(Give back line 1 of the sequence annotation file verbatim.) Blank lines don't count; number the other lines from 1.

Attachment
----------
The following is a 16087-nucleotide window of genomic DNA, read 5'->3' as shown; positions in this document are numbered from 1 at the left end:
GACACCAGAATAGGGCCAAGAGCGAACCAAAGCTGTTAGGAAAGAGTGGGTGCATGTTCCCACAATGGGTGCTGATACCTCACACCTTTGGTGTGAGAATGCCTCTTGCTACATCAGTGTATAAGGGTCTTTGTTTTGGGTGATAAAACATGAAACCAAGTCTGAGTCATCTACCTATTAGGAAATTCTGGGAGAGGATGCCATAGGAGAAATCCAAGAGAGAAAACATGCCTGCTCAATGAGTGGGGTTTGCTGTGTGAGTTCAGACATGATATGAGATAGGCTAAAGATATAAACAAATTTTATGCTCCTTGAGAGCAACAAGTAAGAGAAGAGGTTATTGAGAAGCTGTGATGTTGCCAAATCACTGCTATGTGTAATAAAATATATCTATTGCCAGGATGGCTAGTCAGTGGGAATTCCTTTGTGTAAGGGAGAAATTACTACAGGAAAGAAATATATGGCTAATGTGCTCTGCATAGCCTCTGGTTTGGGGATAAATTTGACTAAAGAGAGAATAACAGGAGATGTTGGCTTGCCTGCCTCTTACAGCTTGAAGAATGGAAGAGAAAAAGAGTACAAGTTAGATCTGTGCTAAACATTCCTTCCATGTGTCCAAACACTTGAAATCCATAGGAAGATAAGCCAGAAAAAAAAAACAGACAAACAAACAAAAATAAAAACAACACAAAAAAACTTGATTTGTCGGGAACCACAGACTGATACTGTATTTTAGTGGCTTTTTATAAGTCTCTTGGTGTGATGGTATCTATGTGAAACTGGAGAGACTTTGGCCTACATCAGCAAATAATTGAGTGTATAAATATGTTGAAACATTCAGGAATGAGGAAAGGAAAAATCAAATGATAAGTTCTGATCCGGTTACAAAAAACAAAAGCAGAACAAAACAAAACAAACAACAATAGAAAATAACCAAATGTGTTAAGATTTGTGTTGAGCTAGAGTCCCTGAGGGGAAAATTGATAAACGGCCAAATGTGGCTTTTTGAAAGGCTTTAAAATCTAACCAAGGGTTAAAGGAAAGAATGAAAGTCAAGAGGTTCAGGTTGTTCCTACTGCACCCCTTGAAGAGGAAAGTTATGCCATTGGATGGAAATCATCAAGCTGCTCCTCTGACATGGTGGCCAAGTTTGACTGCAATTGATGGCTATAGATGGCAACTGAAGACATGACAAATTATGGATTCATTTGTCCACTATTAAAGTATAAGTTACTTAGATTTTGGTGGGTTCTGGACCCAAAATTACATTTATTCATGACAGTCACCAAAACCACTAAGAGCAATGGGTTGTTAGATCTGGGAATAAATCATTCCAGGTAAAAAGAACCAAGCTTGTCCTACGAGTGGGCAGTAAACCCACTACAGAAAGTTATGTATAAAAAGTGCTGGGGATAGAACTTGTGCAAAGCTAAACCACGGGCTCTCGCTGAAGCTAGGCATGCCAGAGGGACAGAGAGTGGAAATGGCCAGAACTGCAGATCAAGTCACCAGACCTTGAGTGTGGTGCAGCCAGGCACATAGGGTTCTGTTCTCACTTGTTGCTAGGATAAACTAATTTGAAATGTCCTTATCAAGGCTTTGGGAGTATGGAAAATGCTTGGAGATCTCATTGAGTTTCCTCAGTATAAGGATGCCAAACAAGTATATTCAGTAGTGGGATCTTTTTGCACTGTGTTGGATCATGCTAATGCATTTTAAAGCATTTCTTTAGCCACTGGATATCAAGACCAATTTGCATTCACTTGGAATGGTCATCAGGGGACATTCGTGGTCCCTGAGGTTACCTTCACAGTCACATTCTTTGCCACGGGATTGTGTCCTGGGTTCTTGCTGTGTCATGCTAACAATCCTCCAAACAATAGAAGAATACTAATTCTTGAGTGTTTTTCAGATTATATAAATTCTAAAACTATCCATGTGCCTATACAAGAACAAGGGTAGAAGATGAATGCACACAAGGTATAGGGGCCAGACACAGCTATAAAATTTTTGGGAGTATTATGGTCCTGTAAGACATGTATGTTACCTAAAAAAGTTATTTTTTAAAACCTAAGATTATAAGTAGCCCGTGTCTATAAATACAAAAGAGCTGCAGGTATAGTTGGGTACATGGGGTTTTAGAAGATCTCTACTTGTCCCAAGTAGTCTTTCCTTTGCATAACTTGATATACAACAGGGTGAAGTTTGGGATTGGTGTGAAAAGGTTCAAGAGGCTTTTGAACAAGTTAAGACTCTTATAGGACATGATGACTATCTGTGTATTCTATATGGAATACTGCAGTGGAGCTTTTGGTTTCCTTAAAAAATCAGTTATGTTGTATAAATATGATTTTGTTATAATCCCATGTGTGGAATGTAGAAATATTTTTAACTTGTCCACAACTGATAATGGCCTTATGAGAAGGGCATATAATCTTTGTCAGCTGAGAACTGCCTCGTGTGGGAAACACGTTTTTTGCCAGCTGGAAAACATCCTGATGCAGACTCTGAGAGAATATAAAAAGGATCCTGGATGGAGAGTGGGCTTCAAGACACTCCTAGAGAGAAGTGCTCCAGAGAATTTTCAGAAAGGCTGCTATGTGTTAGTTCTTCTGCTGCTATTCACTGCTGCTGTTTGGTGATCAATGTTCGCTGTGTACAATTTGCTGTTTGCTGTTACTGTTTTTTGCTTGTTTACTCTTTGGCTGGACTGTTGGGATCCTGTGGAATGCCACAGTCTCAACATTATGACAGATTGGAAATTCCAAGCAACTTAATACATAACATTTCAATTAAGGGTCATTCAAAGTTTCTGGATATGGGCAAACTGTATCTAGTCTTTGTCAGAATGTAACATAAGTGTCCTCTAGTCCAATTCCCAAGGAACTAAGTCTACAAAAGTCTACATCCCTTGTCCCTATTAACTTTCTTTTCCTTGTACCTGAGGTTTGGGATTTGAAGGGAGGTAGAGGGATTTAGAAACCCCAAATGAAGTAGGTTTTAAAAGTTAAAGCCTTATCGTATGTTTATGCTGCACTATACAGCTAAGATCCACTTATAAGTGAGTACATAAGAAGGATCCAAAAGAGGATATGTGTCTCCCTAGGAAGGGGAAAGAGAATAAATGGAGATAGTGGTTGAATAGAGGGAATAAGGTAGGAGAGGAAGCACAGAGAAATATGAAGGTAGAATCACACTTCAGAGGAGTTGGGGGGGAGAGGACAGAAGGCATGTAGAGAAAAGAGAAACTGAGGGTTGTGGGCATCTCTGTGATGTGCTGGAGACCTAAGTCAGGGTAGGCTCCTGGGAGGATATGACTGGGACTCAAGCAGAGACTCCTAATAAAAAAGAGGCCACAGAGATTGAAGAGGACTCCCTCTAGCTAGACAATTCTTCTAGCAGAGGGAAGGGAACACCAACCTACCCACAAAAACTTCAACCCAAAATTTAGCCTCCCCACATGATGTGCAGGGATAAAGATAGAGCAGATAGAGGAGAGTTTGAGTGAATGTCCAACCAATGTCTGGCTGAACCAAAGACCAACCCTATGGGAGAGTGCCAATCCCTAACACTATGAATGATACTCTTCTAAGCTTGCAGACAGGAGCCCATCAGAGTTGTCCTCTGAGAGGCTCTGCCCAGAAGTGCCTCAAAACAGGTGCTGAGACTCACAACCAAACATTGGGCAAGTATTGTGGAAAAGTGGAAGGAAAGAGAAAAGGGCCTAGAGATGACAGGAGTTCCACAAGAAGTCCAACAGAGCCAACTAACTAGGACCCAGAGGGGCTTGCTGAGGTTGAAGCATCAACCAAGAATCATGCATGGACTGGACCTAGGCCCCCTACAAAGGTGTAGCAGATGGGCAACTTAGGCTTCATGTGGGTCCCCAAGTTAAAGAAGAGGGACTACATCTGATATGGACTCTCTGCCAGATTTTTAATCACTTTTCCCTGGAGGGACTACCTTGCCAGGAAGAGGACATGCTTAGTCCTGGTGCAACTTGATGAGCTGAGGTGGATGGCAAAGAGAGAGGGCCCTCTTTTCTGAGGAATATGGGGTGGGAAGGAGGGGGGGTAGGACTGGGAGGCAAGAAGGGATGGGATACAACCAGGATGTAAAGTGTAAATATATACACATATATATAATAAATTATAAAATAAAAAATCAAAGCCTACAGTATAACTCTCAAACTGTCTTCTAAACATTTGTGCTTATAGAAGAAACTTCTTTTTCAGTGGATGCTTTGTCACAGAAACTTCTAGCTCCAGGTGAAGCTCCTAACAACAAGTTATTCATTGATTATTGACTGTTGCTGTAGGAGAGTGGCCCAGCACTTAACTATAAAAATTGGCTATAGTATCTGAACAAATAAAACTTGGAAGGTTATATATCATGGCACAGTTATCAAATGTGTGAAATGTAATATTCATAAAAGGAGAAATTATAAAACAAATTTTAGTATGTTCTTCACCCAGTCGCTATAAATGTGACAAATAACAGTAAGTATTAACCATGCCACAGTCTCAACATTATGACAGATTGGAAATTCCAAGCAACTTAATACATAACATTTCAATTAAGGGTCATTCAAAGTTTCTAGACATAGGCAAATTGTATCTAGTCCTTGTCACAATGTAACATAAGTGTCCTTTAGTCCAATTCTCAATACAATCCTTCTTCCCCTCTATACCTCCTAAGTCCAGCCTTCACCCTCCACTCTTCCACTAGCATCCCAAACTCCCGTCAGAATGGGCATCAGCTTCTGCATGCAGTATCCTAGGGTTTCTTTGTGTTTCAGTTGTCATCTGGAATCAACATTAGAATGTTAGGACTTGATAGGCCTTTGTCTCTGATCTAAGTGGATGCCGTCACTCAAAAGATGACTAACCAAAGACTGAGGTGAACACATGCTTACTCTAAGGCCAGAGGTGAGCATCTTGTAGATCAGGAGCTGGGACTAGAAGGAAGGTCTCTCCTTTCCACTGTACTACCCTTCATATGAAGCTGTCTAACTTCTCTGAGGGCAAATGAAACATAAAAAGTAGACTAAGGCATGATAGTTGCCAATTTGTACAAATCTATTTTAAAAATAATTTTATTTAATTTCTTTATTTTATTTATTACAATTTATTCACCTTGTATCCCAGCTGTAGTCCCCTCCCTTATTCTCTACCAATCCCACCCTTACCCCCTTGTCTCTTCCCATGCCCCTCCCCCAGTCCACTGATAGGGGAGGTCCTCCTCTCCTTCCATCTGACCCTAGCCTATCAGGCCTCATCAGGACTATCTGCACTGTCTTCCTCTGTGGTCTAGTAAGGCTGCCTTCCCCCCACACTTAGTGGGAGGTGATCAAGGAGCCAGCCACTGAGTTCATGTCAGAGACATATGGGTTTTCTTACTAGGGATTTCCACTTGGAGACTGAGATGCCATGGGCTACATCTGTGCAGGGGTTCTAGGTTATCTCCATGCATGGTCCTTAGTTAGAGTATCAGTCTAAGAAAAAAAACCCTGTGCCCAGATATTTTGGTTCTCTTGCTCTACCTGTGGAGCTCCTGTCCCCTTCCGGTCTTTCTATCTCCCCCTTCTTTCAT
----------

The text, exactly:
The following is a 16087-nucleotide window of genomic DNA, read 5'->3' as shown; positions in this document are numbered from 1 at the left end: